Re: Modernising Business Registers and Director Identification Numbers legislation

The ACTU welcomes this opportunity to consult with Treasury on the draft Commonwealth Registers Bill 2018 and the Treasury Laws Amendment (Registries Modernisation and Other Measures) Bill. This draft legislationpackage deals with two distinct matters, each of which we deal with below: firstly, the creation of a new business register; and, secondly, the introduction of a director identification number (DIN).

A New Business Register

The proposed legislation would create a new Act called the Commonwealth Registers Act 2018 that would establish a new Commonwealth business registry regime. The new register would be operated by a Commonwealth body nominated by the Minister. The new register would assume and consolidate the 34 registers currently kept by ASIC as well as the Australian Business Register kept by the Commissioner of Taxation. Additionally, the framework anticipates that other government registers could be transferred to the new register in future.

We would be concerned if the centralisation and consolidation of these government business registers was part of a broader plan to privatise them. Whilst no indication of this is given in the supporting materials, the proposed step would make it easier to sell off these public assets. We note with concern that the current Government has proposed privatising ASIC’s business registers since at least 2013.[1] Privatisation is likely to lead to higher prices and unnecessary barriers to accessing important public information, for example on who owns and operates companies. We oppose any attempt to privatise business registers and invite the Government to make a firm commitment to retaining the registers in public hands. Were the proposed changes to proceed, we contend that the following should be ensured:

  • Public access to information should be available online, with users able to easily search and analyse information at no or low cost. Any fees charged should be kept reasonable and where possible charged to those required to register the information rather than the public when accessing it; and
  • In externalising the registers from ASIC and the ATO, no unnecessary barriers should be erected in the process that hinder ASIC and the ATO from accessing information in fulfilment of their regulatory, compliance and enforcement functions.

Director Identification Numbers

Schedule 2 of the draft Treasury Laws Amendment (Registries Modernisation and Other Measures) Bill 2018 amends the Corporations Act and the Corporations (Aboriginal and Torres Strait Islander) Act 2006 to introduce a mandatory director identification number requirement. We support the introduction of a DIN regime. As we have argued elsewhere, the implementation of a DIN regime is crucial to ensuring effective action against unlawful phoenixing and should be implemented post haste.

Some features of the proposed regime are that:

  • New directors will have 28 days to apply for a DIN (or 15 months for existing directors during the transition period);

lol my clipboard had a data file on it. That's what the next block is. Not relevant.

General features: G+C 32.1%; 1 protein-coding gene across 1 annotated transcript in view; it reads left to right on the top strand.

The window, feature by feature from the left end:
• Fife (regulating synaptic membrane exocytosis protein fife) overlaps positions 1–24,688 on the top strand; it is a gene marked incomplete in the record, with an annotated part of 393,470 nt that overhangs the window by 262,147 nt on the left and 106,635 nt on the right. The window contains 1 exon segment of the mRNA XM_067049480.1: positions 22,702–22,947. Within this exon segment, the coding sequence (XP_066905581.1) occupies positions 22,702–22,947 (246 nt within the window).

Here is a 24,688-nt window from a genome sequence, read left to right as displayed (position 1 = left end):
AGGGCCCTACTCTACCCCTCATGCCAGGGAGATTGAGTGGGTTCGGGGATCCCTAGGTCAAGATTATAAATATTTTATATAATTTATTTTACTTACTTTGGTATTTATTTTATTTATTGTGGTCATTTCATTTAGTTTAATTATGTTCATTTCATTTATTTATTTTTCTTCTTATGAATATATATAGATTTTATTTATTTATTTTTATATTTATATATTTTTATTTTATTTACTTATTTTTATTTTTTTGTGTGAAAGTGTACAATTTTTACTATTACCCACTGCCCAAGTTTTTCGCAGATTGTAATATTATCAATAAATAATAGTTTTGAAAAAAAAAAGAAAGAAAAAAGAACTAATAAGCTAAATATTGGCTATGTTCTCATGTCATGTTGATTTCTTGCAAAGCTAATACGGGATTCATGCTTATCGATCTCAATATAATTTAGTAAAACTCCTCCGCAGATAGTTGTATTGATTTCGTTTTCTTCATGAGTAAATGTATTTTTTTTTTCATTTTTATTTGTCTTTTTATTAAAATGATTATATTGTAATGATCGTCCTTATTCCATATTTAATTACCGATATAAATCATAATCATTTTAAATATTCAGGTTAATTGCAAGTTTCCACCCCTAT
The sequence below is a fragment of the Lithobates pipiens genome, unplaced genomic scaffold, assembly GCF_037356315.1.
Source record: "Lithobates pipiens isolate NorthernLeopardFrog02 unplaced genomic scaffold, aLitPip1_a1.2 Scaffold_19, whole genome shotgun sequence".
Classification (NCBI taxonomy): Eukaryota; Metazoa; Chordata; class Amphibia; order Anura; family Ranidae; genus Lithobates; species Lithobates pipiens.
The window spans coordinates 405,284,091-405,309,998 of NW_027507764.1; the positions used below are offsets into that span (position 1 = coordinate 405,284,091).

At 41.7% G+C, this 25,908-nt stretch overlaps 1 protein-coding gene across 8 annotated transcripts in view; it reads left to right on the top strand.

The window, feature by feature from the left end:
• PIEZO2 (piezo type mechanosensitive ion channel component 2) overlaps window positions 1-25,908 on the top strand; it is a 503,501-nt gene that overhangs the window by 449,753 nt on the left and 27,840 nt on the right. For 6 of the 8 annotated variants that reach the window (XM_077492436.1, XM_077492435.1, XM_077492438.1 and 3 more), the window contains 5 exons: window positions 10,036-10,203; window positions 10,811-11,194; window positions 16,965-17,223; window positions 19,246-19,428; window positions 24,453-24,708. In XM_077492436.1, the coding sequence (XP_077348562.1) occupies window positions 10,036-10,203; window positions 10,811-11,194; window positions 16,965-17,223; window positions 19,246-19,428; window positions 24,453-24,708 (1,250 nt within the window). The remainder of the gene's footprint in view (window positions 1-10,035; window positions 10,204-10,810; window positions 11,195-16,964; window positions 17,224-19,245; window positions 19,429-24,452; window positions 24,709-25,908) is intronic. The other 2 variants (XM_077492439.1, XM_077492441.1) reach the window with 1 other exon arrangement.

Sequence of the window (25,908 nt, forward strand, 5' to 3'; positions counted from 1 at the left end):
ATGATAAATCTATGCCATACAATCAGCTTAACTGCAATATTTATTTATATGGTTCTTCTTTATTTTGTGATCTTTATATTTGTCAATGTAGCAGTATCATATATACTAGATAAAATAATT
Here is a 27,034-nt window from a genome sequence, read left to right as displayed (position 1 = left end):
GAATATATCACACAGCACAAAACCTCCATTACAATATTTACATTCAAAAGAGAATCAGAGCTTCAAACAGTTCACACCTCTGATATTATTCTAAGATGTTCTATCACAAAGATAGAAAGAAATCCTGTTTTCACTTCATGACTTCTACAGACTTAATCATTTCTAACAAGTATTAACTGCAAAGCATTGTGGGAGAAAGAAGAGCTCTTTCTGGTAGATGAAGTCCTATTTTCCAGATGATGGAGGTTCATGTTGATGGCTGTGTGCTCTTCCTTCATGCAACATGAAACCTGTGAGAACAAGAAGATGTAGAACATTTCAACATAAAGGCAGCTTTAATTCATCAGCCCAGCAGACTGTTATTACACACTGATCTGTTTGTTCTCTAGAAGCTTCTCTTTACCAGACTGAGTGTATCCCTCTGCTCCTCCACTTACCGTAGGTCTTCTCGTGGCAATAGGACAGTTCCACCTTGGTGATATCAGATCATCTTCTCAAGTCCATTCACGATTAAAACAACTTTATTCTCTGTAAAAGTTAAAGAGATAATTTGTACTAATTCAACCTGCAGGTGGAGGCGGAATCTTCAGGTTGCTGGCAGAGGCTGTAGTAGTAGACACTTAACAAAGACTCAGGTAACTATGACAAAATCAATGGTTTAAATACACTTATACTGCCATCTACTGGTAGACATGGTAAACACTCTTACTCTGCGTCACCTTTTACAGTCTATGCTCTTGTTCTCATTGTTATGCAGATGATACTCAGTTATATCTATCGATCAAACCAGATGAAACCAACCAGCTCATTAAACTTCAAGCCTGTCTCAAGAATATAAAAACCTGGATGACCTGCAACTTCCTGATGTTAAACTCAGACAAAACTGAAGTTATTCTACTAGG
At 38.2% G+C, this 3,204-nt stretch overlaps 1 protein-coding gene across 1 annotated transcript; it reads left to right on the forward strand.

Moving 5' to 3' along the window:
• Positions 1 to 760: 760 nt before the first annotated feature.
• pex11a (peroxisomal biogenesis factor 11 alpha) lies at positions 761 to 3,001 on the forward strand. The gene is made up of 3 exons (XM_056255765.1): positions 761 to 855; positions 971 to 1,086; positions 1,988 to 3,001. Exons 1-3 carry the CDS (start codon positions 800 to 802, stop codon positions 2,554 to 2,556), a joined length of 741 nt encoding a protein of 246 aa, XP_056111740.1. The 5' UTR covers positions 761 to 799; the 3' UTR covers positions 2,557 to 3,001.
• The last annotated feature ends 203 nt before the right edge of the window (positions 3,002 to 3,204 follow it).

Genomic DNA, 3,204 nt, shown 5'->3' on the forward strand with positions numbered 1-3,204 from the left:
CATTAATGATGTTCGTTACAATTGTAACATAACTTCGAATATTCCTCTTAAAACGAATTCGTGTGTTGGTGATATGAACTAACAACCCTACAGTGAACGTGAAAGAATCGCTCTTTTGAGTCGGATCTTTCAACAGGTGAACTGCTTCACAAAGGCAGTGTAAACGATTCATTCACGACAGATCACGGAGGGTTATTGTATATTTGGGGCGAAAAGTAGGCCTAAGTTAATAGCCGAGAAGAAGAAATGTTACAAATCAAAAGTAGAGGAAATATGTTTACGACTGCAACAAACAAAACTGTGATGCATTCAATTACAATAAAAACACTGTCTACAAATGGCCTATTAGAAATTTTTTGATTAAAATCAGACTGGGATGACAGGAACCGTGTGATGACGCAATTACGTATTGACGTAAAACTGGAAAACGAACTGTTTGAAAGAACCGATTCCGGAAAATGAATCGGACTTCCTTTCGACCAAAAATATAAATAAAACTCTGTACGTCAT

• There will be obligations on both the appointed director and company appointing them to notify the new registrar;
  • There will be significant civil and criminal penalties for not registering or complying with the requirements;
  • Existing protections would apply to providing false or misleading information regarding DIN registration; and
  • The Registrar will have the power to make rules about the requirements, including extending the requirement to register from applying directors to other company officers.

We make the following comments in relation to the proposed DIN:

  • Whilst 28 days seems a reasonable time in which new directors must register for a DIN, 15 months would seem too long a period of grace for existing directors to transition to the new system. We see no reason why this period should be any longer than 6 months, given that the measure is aimed at helping identify, eliminate and prevent phoenixing behaviour and given the well-documented social and economic ills of phoenixing activity;
  • Access to the DIN register should be open and free of charge, with protections against the future impost of fees. Free public access is necessary in order to provide maximum transparency to aid unions, the public and enforcement authorities in promoting corporate accountability and to guard against phoenixing behaviour. Hence, the registrar’s powers should not include the power to prescribe fees for accessing the DIN register;
  • Any opportunities for avoiding accountability within the DIN regime should obviously be minimised. Whilst privacy concerns are legitimate, they should not be used as a screen behind which phoenix operators can hide. Hence, the disclosure framework and proposed data standards should ensure that sufficient information is made available to the public to identify registered directors;
  • No director should be able to cancel a DIN and reapply for a new and different DIN as this would give them the capacity to prevent their historical behaviour being tracked. Hence, the registrar should not have the power to give someone a different DIN than one they have already been assigned; and
  • As we argued in our recent submission to the Treasury consultation on draft legislation to combat illegal phoenix activity, it ought to be an offence for a person to appoint a straw director.[2] Accordingly, the DIN regime should include complementary offences for procuring or influencing a person to obtain a DIN for a straw director.



[2]See ACTU Submission on the Exposure Draft of the Treasury Laws Amendment (Combating Illegal Phoenixing) Bill 2018 and Insolvency Practice Rules (Corporations) Amendment (Restricting Related Creditor Voting Rights) Rules 2018, dated 27 September 2018.